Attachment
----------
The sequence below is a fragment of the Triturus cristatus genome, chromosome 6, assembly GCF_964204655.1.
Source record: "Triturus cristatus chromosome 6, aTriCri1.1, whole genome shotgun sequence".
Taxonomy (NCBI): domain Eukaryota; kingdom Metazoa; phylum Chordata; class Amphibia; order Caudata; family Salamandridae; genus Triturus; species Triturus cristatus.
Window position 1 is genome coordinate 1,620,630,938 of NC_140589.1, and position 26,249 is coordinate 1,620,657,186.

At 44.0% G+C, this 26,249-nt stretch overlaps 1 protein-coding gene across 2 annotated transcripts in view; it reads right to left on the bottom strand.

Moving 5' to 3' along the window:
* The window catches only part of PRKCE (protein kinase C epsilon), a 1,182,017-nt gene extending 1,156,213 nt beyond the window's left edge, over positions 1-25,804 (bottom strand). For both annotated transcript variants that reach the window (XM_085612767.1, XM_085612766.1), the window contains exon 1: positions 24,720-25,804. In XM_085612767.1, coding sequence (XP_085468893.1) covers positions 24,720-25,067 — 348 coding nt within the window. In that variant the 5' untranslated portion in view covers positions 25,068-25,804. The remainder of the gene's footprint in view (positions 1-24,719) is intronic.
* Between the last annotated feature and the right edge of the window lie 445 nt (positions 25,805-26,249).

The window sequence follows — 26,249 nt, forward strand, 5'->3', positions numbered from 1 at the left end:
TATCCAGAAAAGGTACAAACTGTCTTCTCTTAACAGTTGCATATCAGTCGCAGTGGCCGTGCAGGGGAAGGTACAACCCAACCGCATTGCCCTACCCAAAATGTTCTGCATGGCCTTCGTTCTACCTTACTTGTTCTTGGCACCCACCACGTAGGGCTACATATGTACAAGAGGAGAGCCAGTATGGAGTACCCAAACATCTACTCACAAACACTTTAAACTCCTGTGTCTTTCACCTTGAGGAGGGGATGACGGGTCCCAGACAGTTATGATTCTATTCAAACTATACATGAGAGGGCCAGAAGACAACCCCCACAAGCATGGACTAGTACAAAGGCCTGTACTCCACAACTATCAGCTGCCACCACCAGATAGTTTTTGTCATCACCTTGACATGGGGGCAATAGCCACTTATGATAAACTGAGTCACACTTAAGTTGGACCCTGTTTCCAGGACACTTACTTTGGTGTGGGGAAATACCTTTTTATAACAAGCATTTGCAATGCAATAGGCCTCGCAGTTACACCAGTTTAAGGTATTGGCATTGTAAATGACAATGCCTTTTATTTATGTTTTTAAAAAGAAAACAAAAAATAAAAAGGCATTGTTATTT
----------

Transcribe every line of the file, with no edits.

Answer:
The sequence below is a fragment of the Triturus cristatus genome, chromosome 6, assembly GCF_964204655.1.
Source record: "Triturus cristatus chromosome 6, aTriCri1.1, whole genome shotgun sequence".
Taxonomy (NCBI): domain Eukaryota; kingdom Metazoa; phylum Chordata; class Amphibia; order Caudata; family Salamandridae; genus Triturus; species Triturus cristatus.
Window position 1 is genome coordinate 1,620,630,938 of NC_140589.1, and position 26,249 is coordinate 1,620,657,186.

At 44.0% G+C, this 26,249-nt stretch overlaps 1 protein-coding gene across 2 annotated transcripts in view; it reads right to left on the bottom strand.

Moving 5' to 3' along the window:
* The window catches only part of PRKCE (protein kinase C epsilon), a 1,182,017-nt gene extending 1,156,213 nt beyond the window's left edge, over positions 1-25,804 (bottom strand). For both annotated transcript variants that reach the window (XM_085612767.1, XM_085612766.1), the window contains exon 1: positions 24,720-25,804. In XM_085612767.1, coding sequence (XP_085468893.1) covers positions 24,720-25,067 — 348 coding nt within the window. In that variant the 5' untranslated portion in view covers positions 25,068-25,804. The remainder of the gene's footprint in view (positions 1-24,719) is intronic.
* Between the last annotated feature and the right edge of the window lie 445 nt (positions 25,805-26,249).

The window sequence follows — 26,249 nt, forward strand, 5'->3', positions numbered from 1 at the left end:
TATCCAGAAAAGGTACAAACTGTCTTCTCTTAACAGTTGCATATCAGTCGCAGTGGCCGTGCAGGGGAAGGTACAACCCAACCGCATTGCCCTACCCAAAATGTTCTGCATGGCCTTCGTTCTACCTTACTTGTTCTTGGCACCCACCACGTAGGGCTACATATGTACAAGAGGAGAGCCAGTATGGAGTACCCAAACATCTACTCACAAACACTTTAAACTCCTGTGTCTTTCACCTTGAGGAGGGGATGACGGGTCCCAGACAGTTATGATTCTATTCAAACTATACATGAGAGGGCCAGAAGACAACCCCCACAAGCATGGACTAGTACAAAGGCCTGTACTCCACAACTATCAGCTGCCACCACCAGATAGTTTTTGTCATCACCTTGACATGGGGGCAATAGCCACTTATGATAAACTGAGTCACACTTAAGTTGGACCCTGTTTCCAGGACACTTACTTTGGTGTGGGGAAATACCTTTTTATAACAAGCATTTGCAATGCAATAGGCCTCGCAGTTACACCAGTTTAAGGTATTGGCATTGTAAATGACAATGCCTTTTATTTATGTTTTTAAAAAGAAAACAAAAAATAAAAAGGCATTGTTATTT